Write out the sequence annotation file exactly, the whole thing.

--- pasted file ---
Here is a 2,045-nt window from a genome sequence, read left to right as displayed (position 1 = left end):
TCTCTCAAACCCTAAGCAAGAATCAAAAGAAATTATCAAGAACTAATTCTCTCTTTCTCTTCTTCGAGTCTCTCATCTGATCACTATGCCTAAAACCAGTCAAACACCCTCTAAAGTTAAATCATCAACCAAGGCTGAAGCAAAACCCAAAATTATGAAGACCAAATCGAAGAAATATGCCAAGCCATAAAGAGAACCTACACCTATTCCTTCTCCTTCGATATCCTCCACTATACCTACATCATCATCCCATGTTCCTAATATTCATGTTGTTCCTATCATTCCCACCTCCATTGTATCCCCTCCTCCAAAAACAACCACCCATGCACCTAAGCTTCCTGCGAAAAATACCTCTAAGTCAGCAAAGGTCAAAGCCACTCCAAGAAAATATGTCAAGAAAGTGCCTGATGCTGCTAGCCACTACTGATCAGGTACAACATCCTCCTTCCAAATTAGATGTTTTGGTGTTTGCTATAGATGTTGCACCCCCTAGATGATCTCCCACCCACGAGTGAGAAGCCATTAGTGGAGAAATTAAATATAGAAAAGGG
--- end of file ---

Here is a 2,045-nt window from a genome sequence, read left to right as displayed (position 1 = left end):
TCTCTCAAACCCTAAGCAAGAATCAAAAGAAATTATCAAGAACTAATTCTCTCTTTCTCTTCTTCGAGTCTCTCATCTGATCACTATGCCTAAAACCAGTCAAACACCCTCTAAAGTTAAATCATCAACCAAGGCTGAAGCAAAACCCAAAATTATGAAGACCAAATCGAAGAAATATGCCAAGCCATAAAGAGAACCTACACCTATTCCTTCTCCTTCGATATCCTCCACTATACCTACATCATCATCCCATGTTCCTAATATTCATGTTGTTCCTATCATTCCCACCTCCATTGTATCCCCTCCTCCAAAAACAACCACCCATGCACCTAAGCTTCCTGCGAAAAATACCTCTAAGTCAGCAAAGGTCAAAGCCACTCCAAGAAAATATGTCAAGAAAGTGCCTGATGCTGCTAGCCACTACTGATCAGGTACAACATCCTCCTTCCAAATTAGATGTTTTGGTGTTTGCTATAGATGTTGCACCCCCTAGATGATCTCCCACCCACGAGTGAGAAGCCATTAGTGGAGAAATTAAATATAGAAAAGGG